Re: [GRRN] Values-Driven Recycling -Reply -Reply

Bill Carter (
Mon, 12 Apr 1999 15:39:22 -0500

Bill McGowan,

You are right, the overheated market for ONP in 1994-95 was a big
factor in manufacturers backing off from their plans for new deinking
plants. It was one of those cases of bad timing and poor coordination --
as the mills were racing each other to gear up new capacity, local ONP
recycling programs were shrinking, collapsing, and shutting down
because of the dismal prices of 1989-93. By the time they began
opening their new deinking plants, the mills found the collection
infrastructure significantly weakened and local policy-makers wary of
promises of better times ahead.

I would argue that much of the industry also over-reacted in dumping
their deinking plans, when they could have partnered with local
communities to revitalize and expand their collection programs, as
Champion and Weyerhauser did in Texas. Champion even began
sourcing and inventorying ONP well before its new deinking units
opened, to help some of the local programs stay afloat.

There are many factors influencing ONP prices. One of the biggest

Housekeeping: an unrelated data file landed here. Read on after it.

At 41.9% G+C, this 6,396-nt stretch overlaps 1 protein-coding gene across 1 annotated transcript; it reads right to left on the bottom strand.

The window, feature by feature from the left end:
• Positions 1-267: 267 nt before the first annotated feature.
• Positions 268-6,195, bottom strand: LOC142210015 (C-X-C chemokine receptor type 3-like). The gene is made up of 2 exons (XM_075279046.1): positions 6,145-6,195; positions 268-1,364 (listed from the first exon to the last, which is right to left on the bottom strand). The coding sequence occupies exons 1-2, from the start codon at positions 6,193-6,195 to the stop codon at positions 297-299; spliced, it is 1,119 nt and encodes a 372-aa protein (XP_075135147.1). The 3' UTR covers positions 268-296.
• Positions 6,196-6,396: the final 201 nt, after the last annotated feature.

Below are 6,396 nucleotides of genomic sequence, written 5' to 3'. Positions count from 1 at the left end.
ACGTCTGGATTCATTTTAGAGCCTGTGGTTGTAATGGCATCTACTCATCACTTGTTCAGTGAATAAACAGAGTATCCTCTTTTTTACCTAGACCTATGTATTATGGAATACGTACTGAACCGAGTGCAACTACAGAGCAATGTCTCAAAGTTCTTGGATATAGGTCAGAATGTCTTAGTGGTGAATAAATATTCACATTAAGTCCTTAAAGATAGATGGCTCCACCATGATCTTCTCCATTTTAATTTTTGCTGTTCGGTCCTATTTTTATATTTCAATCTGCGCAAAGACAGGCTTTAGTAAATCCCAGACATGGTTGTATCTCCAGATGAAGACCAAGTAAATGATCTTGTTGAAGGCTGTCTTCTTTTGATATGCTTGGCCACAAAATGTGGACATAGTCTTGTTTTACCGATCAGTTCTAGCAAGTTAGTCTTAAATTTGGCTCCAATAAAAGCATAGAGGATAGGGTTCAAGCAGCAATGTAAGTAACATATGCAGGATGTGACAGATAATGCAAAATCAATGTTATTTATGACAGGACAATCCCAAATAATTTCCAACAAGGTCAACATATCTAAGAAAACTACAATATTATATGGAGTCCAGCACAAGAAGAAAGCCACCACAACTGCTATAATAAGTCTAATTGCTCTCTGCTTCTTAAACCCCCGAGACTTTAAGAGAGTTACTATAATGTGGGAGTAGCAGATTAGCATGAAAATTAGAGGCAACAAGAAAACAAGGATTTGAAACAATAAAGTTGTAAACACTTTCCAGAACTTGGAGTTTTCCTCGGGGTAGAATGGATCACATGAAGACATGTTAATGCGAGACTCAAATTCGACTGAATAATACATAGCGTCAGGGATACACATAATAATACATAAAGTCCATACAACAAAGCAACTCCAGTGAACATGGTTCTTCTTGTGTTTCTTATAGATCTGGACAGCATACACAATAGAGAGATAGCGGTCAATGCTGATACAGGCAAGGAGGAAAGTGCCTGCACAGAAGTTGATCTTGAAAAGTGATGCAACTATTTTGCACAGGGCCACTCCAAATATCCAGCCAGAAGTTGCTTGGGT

factors historically has been the construction industry and its fluctuating
demand for wallboard backing and many other products that can be
made using ONP as a supplemental feedstock. In past decades, mills
using ONP to make newsprint, and plants specifically designed to use
ONP as a primary feedstock in making any product, were a smaller factor
in the overall demand for ONP.

Re: the "postconsumer content" issue. Texas rules departed from the
more stringent standards of EPA and others, and defined "postconsumer
recycled content" to include essentially all newsprint that had been
deinked. The thinking was that the main issue is to create demand for
deinking capacity, and that the distinction between truly "post-user"
newspapers and the returns & overruns recovered by the publishers
was not important enough to justify keeping separate records. It's pretty
easy to document what fiber has been deinked and what hasn't.

Bill Carter